GPS, Compass & Map

Download the GAIA app for maps and gps. I always bring a traditional compass and map as well in the case of technical problems or dead batteries.

Luxury Items

These items are by no means necessary, but may be worth it depending on your weight priorities and the distance you plan to cover.

Camp Chair

After a long day on the trail there’s nothing better than finding a nice comfortable spot to rest your weary glutes. I’m a big fan of the Big Agnes Mica Basin Camp Chair. At just over 1kg, it’s light enough to justify bringing on slower/easier backpacking trips where weight isn’t as big of consideration or for trips where you’re taking day trips from an established base camp.

Hammock

If you’ve never strung up a hammock between two trees deep in the backcountry you’re missing out! Nothing beats getting horizontal with some great reading material in the pre-dinner hours or taking in an amazing sunset from your own outdoor couch.  The ENO Double Nest has room for two and at ½ kg  it’s hardly even a splurge to pack.  P.S don’t forget the straps to hang it.

Clothing & Accessories

Shell Jacket

Patagonia Torrentshell Mens or Womens.

Hat & Winter Hat (Toque)
Sunglasses
Rainpants
Puff Jacket

I’ve had the Patagonia Men’s Nano Puff® Hoody for years. It’s perfect multi-functional item for everyday, backpacking, and pretty much anything where you might need a bit of warmth. I’m still looking for an activity it doesn’t work for. They also make the Nano Puff in a women’s version.

Base Layers Top x 2

These Capilene Cool shirts have worked well for me, but pretty much any athletic top will work fine.

Base Layer Bottom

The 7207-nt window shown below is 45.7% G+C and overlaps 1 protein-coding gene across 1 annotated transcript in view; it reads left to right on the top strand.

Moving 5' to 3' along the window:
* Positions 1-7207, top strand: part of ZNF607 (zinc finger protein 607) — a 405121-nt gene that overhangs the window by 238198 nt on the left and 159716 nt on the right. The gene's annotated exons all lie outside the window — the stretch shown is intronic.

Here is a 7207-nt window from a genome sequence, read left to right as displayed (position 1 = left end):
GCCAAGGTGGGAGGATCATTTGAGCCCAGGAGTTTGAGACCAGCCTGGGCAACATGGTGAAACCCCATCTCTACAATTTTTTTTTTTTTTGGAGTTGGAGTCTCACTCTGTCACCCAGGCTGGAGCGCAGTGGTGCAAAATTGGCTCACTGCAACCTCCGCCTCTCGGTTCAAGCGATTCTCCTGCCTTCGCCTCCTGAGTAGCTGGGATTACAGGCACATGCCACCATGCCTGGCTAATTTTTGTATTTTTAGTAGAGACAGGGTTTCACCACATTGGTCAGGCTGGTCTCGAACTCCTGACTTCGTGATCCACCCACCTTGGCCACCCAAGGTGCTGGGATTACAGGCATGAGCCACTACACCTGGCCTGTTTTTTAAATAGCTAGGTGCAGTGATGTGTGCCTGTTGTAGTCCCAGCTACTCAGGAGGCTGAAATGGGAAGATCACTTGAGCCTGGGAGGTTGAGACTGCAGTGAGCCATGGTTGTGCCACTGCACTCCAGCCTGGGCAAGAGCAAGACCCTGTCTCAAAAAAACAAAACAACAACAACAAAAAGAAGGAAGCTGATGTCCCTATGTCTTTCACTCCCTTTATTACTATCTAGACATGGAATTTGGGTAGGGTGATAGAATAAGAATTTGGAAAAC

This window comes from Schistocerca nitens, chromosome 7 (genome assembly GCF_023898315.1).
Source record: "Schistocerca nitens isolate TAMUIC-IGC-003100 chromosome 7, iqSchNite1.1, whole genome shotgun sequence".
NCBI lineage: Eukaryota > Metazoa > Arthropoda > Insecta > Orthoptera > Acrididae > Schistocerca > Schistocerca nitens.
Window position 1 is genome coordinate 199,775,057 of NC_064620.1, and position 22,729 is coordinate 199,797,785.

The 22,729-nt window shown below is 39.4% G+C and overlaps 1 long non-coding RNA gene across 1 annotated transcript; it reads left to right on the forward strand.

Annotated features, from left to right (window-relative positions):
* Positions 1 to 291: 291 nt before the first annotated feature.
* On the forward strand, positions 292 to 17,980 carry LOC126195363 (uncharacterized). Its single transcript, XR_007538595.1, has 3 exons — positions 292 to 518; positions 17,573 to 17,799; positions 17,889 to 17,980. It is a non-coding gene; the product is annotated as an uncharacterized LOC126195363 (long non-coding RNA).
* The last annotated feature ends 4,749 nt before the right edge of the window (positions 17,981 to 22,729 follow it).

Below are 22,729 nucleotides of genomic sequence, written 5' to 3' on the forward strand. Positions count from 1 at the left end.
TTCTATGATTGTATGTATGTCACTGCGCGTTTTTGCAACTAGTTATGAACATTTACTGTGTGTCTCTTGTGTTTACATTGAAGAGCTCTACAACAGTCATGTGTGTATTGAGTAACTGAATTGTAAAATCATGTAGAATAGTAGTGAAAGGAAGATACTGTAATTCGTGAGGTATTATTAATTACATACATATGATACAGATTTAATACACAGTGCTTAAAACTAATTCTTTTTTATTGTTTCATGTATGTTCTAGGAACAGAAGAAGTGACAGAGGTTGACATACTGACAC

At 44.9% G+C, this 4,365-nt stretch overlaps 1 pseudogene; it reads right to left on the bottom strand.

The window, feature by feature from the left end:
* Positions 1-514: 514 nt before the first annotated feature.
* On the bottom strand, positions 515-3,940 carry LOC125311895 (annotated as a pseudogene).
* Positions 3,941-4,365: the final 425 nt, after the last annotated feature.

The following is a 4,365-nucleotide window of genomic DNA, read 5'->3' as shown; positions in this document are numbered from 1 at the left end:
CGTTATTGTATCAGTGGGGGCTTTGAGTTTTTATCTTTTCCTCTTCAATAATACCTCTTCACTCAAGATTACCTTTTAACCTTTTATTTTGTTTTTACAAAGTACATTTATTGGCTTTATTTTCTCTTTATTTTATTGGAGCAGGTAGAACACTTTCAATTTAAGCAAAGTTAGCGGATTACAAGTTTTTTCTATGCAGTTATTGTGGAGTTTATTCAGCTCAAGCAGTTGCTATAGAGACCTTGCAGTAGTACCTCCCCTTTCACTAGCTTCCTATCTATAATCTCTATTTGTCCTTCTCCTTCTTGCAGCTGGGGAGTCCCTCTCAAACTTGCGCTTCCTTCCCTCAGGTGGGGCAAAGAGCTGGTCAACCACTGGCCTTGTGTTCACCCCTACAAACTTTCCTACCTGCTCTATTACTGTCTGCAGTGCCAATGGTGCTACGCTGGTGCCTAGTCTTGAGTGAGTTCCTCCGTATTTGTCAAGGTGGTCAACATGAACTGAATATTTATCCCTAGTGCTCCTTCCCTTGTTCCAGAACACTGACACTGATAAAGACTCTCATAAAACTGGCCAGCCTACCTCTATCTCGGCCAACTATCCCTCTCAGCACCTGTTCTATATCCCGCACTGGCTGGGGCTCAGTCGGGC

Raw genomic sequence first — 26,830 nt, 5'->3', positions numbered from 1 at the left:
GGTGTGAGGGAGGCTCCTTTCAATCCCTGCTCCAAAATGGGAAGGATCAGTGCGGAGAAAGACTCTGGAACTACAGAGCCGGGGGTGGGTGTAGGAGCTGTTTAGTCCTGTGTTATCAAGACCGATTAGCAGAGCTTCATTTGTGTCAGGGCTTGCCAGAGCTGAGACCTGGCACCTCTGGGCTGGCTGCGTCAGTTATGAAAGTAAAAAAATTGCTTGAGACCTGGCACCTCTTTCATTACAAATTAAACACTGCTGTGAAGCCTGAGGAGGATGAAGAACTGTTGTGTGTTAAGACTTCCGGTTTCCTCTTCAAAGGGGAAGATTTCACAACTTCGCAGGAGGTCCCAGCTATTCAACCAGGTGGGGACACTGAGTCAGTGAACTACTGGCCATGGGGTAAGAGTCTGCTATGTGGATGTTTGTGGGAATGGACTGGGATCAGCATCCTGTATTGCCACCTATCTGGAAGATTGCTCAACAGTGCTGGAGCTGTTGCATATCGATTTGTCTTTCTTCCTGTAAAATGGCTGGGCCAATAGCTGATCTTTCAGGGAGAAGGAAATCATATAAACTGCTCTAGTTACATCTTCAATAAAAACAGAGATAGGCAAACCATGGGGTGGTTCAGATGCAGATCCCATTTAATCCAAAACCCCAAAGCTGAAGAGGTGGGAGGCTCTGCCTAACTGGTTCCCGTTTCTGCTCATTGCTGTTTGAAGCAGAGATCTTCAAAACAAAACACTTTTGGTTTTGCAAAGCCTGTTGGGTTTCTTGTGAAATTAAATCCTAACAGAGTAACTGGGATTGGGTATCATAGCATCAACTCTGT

A merino bottom baselayer are perfect for warming up at night or during chilly mornings.

Underwear

Patagonia makes fantastic underwear with quality, durability, and comfort far exceeding lululemon, and saxx (I’ve tried both). You decide how many or how few you bring….  

They also make womens’ underwear, but I am unable to advise on fit, form, function or durability on this front… 

Hiking Socks 3 pairs

Darn Tough Vermont makes the best hiking socks hands down. They’re guaranteed for life/replaced free of charge. Really!

Gloves
Camp Shoes

Crocs are back! Well for backpacking camp shoes they never left… They’re lightweight and ugly as ever. The perfect camp shoe for resting sore feat after a long day in boots/shoes.

Trail Runners or Hiking Boots

When I’m going lightweight I’ll wear trail runners. I’ve had great luck with the La Sportiva Bushido II. When I’m carrying more gear/weight I’ll wear a larger more traditional hiking boot, like the Scarpa Kailash.

Microspikes for traction (season dependent)

Microspikes slip effortlessly over your boots and make walking on snow and ice a breeze.

Low Gaiter (season and condition dependent)

Low gaiters are perfect for keeping rocks, sand, and snow out of your boots.

Sunscreen
Bug Spray
Tooth Brush & Toothpaste
Duck Tape ( for repairs and blisters)
Food

If you’re looking for incredible dehydrated food check out Food for the Sole. Their salads are some of the best add water food I’ve had in the backcountry. 

Final Thoughts on hiking the Howe Sound Crest Trail

The Howe Sound Crest Trail offers an incredible backcountry experience to properly prepared adventurers. If you have questions drop me a note in the comments below and I’ll do my best to help you out! Happy hiking friend!